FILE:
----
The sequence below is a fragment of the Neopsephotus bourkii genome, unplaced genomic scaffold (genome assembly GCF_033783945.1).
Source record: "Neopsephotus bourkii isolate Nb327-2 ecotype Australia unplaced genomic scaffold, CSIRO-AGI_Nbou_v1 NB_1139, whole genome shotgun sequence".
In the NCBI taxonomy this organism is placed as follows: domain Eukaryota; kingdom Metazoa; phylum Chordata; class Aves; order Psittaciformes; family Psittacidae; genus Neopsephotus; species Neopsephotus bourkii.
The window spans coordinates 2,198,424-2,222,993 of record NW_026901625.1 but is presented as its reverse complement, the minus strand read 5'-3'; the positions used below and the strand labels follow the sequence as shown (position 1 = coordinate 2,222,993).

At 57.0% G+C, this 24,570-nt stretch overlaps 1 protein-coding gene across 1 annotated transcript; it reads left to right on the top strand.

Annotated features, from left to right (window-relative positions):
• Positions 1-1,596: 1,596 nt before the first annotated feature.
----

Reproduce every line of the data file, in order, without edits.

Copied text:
The sequence below is a fragment of the Neopsephotus bourkii genome, unplaced genomic scaffold (genome assembly GCF_033783945.1).
Source record: "Neopsephotus bourkii isolate Nb327-2 ecotype Australia unplaced genomic scaffold, CSIRO-AGI_Nbou_v1 NB_1139, whole genome shotgun sequence".
In the NCBI taxonomy this organism is placed as follows: domain Eukaryota; kingdom Metazoa; phylum Chordata; class Aves; order Psittaciformes; family Psittacidae; genus Neopsephotus; species Neopsephotus bourkii.
The window spans coordinates 2,198,424-2,222,993 of record NW_026901625.1 but is presented as its reverse complement, the minus strand read 5'-3'; the positions used below and the strand labels follow the sequence as shown (position 1 = coordinate 2,222,993).

At 57.0% G+C, this 24,570-nt stretch overlaps 1 protein-coding gene across 1 annotated transcript; it reads left to right on the top strand.

Annotated features, from left to right (window-relative positions):
• Positions 1-1,596: 1,596 nt before the first annotated feature.